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Why does it matter when assets are valued?

Divorce brings with it many complicated family law issues and property division is one of them. When a couple separates, their marital assets are divided amongst them depending on the property divisions laws of that state. In order to ensure that asset division takes place property, it is essential that those assets be valued. This seems like a straightforward process-the parties choose a date and the assets are valued as of that date. Unfortunately, it is not as straightforward at all and in fact can end up being quite complex.

Missouri residents may not be aware that the valuation date poses the biggest challenge in the valuation process. What does this mean? The valuation date is the point in time on which the asset will be given a specific dollar amount. The value of the asset can differ greatly based on the valuation date. It can be either the date of separation or the date of the trial and since there can be a long delay between these two dates, the value of the asset can vary greatly.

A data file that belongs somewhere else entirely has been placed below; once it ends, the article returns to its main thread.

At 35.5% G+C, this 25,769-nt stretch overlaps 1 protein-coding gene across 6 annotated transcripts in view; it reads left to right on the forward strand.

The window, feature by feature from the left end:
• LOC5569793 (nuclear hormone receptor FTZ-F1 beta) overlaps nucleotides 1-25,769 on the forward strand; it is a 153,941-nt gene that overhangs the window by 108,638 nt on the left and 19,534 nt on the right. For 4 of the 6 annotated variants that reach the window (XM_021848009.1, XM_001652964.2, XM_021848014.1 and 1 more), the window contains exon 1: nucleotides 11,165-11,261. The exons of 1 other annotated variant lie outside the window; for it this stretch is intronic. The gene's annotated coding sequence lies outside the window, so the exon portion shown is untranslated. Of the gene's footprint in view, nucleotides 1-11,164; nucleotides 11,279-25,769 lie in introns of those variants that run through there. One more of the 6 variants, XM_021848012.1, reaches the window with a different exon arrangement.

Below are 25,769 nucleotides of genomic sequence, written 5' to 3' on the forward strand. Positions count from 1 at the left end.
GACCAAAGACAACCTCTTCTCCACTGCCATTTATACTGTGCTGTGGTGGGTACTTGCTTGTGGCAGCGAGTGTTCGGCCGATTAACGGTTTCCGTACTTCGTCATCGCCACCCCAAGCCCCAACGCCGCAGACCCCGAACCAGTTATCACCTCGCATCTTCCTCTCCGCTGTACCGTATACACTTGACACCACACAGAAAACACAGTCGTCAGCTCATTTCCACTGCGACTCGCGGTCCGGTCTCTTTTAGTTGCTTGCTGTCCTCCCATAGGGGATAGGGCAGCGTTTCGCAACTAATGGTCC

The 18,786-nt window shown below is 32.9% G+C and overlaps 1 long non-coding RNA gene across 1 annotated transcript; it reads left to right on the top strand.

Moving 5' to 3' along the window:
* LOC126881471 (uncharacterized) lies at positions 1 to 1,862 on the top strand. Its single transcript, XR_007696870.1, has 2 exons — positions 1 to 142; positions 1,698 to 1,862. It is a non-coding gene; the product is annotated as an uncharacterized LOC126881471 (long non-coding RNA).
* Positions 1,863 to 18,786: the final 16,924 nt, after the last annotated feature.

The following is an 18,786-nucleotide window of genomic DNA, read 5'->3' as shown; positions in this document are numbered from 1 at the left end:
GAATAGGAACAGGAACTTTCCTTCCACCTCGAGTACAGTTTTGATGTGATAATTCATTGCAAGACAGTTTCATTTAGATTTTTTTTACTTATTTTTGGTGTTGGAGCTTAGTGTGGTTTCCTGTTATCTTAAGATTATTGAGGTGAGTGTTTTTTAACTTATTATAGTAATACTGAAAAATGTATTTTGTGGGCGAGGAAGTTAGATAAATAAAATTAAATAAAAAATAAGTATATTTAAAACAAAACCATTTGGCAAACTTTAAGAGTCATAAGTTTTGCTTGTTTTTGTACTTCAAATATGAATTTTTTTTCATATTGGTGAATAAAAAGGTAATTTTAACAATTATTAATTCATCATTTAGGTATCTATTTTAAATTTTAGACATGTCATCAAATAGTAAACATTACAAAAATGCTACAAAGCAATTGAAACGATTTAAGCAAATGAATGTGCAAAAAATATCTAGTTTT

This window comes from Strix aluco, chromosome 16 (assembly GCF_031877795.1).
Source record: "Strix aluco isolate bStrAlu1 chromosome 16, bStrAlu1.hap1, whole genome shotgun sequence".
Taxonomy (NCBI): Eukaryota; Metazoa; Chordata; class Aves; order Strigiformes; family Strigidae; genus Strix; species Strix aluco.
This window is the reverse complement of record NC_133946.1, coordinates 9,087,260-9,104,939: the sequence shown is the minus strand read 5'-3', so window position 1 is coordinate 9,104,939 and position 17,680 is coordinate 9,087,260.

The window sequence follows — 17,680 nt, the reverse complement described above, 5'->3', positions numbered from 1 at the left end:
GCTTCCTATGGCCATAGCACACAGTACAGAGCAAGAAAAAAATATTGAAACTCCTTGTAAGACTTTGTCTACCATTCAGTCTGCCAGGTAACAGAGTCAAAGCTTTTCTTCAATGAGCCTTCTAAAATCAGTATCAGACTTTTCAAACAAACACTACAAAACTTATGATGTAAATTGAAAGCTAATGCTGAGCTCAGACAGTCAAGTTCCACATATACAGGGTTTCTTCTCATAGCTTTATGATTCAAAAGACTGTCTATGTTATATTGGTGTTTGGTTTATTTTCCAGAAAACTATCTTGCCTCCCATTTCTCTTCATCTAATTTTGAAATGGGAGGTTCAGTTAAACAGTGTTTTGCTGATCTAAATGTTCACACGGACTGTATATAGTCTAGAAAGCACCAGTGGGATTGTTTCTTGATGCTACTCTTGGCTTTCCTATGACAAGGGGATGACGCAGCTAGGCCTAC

Courts generally make a distinction between active assets and passive assets. An active asset is one in which the value can change based on the actions of the owner-a marital home can be considered an active asset because the owner can make improvements to increase the value or diminish its value by allowing it to fall in disarray. The value of these assets is considered from the date of separation to prevent owners from controlling the value. A passive asset on the other hand is one in which the value changes due to forces outside the owner's control-stock portfolios can be considered passive because the market force controls their value. These assets are valued on the date of trial.

The date of valuation can have a huge impact on the valuation of the property and therefore, property division. Having someone who understands the valuation process, its implications and how to use the law to one's advantage can be a game changer during divorce proceedings.

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Joseph J. Porzenski
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